Hi! It's Angie Lucas here, happy to be your host for the remainder of May—what's left of it, that is. On Wednesday, June 1, you'll find out what's in store for you the rest of this week and the rest of the summer, and you're going to love it!
Today, Americans everywhere celebrate Memorial Day. Originally called Decoration Day, this holiday was first observed by formerly enslaved African Americans in honor of Union soldiers killed in the Civil War. After World War I, it was broadened to include Americans killed in all wars. (Thanks Wikipedia!)
And while we do pay special attention to our lost soldiers on this day, most of us also honor all of our loved ones who have passed away—by visiting cemeteries, decorating graves, retelling family stories, and remembering ancestors. This makes it a great day to pull out the scrapbook supplies and preserve a few of the memories and stories that come to mind as you mingle with family and remember your lost loved ones. Here are just a couple of ideas to try.
Scrapbook Your Last Photo
After a loved one has passed, every picture becomes infinitely more precious. And when you consider scrapbooking about that person, it's so difficult to know where to begin or what to say. One approach (that will at least give you a place to start) is to scrapbook the very last photo taken with the two of you together. I did just that on this page about my grandmother.
It actually took me a while to figure out what title to use on this page. I went through several options before finally settling on a very direct title. "Last Photo taken of me and my grandma Mona Hymas Hill"
And on the back side of the journaling card, I included the very last photo I took of my grandma period (whereas the main photo is the last photo of us together), plus a quote that brought me comfort after she died. She had lived a long, lovely life, and I believe she was ready to go. She had had her day.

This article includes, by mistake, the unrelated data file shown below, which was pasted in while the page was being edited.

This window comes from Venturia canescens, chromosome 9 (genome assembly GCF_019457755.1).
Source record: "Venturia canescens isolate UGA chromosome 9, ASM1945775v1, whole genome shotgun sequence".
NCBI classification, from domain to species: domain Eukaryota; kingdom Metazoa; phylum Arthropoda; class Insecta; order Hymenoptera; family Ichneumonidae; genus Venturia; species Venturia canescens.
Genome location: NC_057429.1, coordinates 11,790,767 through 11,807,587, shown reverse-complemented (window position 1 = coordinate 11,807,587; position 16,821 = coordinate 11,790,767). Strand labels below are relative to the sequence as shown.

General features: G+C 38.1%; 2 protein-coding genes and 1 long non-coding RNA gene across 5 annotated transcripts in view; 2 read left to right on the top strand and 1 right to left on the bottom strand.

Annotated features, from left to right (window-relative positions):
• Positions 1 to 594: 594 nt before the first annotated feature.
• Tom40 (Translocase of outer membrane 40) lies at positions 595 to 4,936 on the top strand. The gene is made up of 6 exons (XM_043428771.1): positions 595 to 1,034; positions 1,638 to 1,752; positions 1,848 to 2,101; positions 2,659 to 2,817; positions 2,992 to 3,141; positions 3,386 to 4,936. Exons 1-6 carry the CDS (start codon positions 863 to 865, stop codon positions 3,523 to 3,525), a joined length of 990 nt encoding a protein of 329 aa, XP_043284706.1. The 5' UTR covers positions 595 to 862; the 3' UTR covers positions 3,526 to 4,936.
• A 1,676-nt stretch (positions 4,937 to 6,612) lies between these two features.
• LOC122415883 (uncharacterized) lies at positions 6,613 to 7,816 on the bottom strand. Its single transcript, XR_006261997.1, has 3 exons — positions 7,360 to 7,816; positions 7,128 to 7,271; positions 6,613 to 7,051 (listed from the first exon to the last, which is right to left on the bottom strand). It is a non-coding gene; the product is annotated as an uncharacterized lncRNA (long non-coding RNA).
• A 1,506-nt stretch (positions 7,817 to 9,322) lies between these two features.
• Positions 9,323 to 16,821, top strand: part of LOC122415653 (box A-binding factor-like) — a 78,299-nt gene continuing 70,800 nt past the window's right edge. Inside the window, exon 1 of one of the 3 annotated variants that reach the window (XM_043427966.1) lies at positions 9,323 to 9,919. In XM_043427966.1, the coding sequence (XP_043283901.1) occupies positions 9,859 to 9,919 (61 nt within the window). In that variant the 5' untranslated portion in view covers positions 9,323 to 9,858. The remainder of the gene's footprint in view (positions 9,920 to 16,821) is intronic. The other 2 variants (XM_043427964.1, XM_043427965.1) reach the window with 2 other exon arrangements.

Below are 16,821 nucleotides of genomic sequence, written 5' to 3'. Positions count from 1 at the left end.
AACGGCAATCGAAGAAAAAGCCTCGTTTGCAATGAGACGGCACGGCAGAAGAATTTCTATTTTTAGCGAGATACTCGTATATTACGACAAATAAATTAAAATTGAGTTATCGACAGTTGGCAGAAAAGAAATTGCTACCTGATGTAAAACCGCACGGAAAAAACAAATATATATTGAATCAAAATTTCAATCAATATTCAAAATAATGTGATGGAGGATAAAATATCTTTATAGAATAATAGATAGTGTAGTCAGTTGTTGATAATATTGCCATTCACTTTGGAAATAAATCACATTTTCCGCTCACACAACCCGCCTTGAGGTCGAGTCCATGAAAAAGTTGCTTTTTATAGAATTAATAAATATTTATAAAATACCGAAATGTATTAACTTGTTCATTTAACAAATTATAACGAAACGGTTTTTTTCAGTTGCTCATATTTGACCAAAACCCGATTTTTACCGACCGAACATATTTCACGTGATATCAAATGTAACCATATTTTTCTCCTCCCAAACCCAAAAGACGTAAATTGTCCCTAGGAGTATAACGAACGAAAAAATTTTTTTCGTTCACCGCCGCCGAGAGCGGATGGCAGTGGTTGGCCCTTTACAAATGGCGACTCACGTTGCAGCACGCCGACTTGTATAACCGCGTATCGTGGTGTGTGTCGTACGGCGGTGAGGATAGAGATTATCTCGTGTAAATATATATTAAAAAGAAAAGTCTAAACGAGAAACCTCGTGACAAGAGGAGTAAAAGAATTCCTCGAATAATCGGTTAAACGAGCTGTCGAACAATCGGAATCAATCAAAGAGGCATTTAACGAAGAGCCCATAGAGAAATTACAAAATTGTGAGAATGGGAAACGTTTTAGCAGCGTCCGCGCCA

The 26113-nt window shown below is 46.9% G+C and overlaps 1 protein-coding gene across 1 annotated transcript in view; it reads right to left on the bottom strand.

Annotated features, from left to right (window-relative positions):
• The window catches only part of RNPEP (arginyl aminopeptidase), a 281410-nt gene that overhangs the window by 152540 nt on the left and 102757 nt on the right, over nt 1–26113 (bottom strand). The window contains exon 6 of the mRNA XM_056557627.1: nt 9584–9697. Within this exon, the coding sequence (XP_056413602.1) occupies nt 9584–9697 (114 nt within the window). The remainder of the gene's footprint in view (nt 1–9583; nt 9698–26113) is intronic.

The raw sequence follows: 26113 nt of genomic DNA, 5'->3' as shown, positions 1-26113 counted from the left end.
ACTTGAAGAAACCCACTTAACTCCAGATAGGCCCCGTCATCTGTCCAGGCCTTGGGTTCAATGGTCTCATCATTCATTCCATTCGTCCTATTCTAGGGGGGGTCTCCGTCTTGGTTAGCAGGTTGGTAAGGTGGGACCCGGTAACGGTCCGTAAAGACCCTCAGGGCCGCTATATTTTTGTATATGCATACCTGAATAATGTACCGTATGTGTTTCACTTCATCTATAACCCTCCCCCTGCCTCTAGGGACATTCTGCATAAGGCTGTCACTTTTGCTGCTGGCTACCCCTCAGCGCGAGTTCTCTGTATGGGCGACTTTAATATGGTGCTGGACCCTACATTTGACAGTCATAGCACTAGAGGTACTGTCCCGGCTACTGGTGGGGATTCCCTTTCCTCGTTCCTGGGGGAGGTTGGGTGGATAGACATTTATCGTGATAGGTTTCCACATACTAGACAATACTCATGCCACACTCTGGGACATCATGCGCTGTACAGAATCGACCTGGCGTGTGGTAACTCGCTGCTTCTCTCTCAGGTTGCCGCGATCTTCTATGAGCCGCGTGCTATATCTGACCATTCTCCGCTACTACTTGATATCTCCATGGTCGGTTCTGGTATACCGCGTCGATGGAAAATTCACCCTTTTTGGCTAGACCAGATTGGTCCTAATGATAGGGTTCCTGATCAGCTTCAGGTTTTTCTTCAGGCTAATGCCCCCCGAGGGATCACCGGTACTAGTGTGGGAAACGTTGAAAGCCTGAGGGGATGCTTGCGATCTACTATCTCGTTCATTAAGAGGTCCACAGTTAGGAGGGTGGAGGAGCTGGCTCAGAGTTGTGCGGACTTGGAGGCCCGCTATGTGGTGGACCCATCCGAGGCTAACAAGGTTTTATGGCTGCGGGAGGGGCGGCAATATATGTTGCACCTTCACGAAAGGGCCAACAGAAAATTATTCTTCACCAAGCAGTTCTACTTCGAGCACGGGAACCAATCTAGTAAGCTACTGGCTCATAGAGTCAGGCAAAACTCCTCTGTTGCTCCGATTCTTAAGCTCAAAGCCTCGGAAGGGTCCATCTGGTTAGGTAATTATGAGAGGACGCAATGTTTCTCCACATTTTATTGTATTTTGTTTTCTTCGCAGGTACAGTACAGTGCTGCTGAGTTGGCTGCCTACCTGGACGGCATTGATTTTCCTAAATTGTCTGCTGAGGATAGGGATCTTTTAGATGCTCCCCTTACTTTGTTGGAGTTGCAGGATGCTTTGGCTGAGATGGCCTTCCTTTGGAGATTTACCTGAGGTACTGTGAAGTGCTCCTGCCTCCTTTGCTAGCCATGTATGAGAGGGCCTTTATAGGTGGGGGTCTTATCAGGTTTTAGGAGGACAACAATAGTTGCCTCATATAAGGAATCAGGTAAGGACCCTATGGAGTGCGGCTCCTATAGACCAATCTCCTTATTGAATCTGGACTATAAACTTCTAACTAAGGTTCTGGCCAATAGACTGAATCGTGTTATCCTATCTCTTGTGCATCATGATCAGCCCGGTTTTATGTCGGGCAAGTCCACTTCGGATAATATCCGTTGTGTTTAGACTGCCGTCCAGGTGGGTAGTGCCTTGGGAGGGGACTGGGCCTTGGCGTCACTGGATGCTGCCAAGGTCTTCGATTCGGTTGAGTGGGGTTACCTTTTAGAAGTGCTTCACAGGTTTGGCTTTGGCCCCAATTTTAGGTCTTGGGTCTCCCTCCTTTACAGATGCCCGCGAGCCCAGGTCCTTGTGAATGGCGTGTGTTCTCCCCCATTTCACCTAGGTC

"Our fear of death is like our fear that summer will be too short. But when we have had our fill of fruit, our swing of pleasure, we will say we have had our day."
~Ralph Waldo Emerson
Scrapbook One Favorite Photo
Do you have one stand-out favorite photo of your loved one? That one photo that captures the essence of who he or she was? That's what this photo is to me. I don't have very many photos of my grandfather that I took myself. He passed away when I was 23—a few years before I had a digital camera, which also means it was long before I was taking nearly as many photos as I do now.
My cute grandpa loved his baseball caps and his coveralls—he had them in all colors, including hunter's orange. He was into comfort, practicality, and simplicity. This picture of him, which was actually taken at my other grandpa's house, brings back his memory so strongly that I can almost smell him and hear his voice. It's not terriffically composed or artisticly great, but that's not the point here. I just chose a photo that gives me the strongest emotional reaction and made a page. Try it yourself.
If you need journaling tips, try a freewriting exercise. I just sat and brainstormed a quick list of memories about my grandfather, all written in short sentences, randomly strung together. I love the effect. I've varied short sentences with longer sentences, physical descriptions with lists of his hobbies and talents, general statements with very specific details. This paragraph doesn't say everything about him, but it paints a picture of things I remember:
He was a man of few words.
He loved to garden.
He used to call me "doll."
He owned a small-town cafe and, before that, drove a Coca=Cola truck.
He grew beautiful roses.
He had a lemon tree.
He served pancakes at the Caribou County Fair Lion's Club Breakfast for years running.
He loved my grandmother deeply.
While you have your lost loved ones on your mind today, I hope you'll follow the inspiration to either write about them or scrapbook about them. And if you have the privilege of spending time with aunts or great-aunts that you don't see very often, listen to the stories they relate, ask questions, and write down the new things you learn.
May you have a peaceful, memory-filled day. See you tomorrow.